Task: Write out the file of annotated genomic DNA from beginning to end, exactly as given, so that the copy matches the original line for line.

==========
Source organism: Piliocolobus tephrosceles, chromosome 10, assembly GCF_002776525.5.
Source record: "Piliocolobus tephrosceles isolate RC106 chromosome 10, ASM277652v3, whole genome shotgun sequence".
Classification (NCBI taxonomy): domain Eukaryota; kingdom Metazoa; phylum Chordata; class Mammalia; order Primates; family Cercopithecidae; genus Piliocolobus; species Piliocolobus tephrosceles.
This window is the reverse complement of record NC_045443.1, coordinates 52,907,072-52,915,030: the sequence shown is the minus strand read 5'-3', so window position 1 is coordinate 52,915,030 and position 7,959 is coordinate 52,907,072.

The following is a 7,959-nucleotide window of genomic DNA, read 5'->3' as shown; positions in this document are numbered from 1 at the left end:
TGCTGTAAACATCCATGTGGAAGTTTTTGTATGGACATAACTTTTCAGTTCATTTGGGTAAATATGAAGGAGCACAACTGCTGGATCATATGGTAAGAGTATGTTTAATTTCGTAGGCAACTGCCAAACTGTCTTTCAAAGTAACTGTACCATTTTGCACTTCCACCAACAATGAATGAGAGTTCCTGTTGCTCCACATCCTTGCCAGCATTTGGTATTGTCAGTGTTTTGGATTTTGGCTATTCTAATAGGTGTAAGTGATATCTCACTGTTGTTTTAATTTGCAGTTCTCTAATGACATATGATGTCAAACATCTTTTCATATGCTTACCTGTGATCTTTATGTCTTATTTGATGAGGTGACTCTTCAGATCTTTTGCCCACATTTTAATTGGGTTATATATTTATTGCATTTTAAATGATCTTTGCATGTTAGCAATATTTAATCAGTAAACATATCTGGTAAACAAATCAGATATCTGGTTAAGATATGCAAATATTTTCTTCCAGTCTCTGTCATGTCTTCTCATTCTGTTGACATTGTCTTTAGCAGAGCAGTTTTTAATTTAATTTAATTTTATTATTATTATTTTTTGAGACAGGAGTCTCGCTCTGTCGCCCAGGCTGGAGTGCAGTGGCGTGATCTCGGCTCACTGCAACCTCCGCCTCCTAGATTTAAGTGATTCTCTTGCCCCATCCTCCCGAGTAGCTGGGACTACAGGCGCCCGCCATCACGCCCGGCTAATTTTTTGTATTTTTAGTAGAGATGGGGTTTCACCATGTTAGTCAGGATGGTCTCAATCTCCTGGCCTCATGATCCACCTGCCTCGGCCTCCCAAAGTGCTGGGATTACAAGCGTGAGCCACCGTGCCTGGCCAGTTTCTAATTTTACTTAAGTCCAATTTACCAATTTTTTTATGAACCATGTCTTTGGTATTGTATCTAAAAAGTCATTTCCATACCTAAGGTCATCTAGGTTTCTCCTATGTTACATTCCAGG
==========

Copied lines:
Source organism: Piliocolobus tephrosceles, chromosome 10, assembly GCF_002776525.5.
Source record: "Piliocolobus tephrosceles isolate RC106 chromosome 10, ASM277652v3, whole genome shotgun sequence".
Classification (NCBI taxonomy): domain Eukaryota; kingdom Metazoa; phylum Chordata; class Mammalia; order Primates; family Cercopithecidae; genus Piliocolobus; species Piliocolobus tephrosceles.
This window is the reverse complement of record NC_045443.1, coordinates 52,907,072-52,915,030: the sequence shown is the minus strand read 5'-3', so window position 1 is coordinate 52,915,030 and position 7,959 is coordinate 52,907,072.

The following is a 7,959-nucleotide window of genomic DNA, read 5'->3' as shown; positions in this document are numbered from 1 at the left end:
TGCTGTAAACATCCATGTGGAAGTTTTTGTATGGACATAACTTTTCAGTTCATTTGGGTAAATATGAAGGAGCACAACTGCTGGATCATATGGTAAGAGTATGTTTAATTTCGTAGGCAACTGCCAAACTGTCTTTCAAAGTAACTGTACCATTTTGCACTTCCACCAACAATGAATGAGAGTTCCTGTTGCTCCACATCCTTGCCAGCATTTGGTATTGTCAGTGTTTTGGATTTTGGCTATTCTAATAGGTGTAAGTGATATCTCACTGTTGTTTTAATTTGCAGTTCTCTAATGACATATGATGTCAAACATCTTTTCATATGCTTACCTGTGATCTTTATGTCTTATTTGATGAGGTGACTCTTCAGATCTTTTGCCCACATTTTAATTGGGTTATATATTTATTGCATTTTAAATGATCTTTGCATGTTAGCAATATTTAATCAGTAAACATATCTGGTAAACAAATCAGATATCTGGTTAAGATATGCAAATATTTTCTTCCAGTCTCTGTCATGTCTTCTCATTCTGTTGACATTGTCTTTAGCAGAGCAGTTTTTAATTTAATTTAATTTTATTATTATTATTTTTTGAGACAGGAGTCTCGCTCTGTCGCCCAGGCTGGAGTGCAGTGGCGTGATCTCGGCTCACTGCAACCTCCGCCTCCTAGATTTAAGTGATTCTCTTGCCCCATCCTCCCGAGTAGCTGGGACTACAGGCGCCCGCCATCACGCCCGGCTAATTTTTTGTATTTTTAGTAGAGATGGGGTTTCACCATGTTAGTCAGGATGGTCTCAATCTCCTGGCCTCATGATCCACCTGCCTCGGCCTCCCAAAGTGCTGGGATTACAAGCGTGAGCCACCGTGCCTGGCCAGTTTCTAATTTTACTTAAGTCCAATTTACCAATTTTTTTATGAACCATGTCTTTGGTATTGTATCTAAAAAGTCATTTCCATACCTAAGGTCATCTAGGTTTCTCCTATGTTACATTCCAGG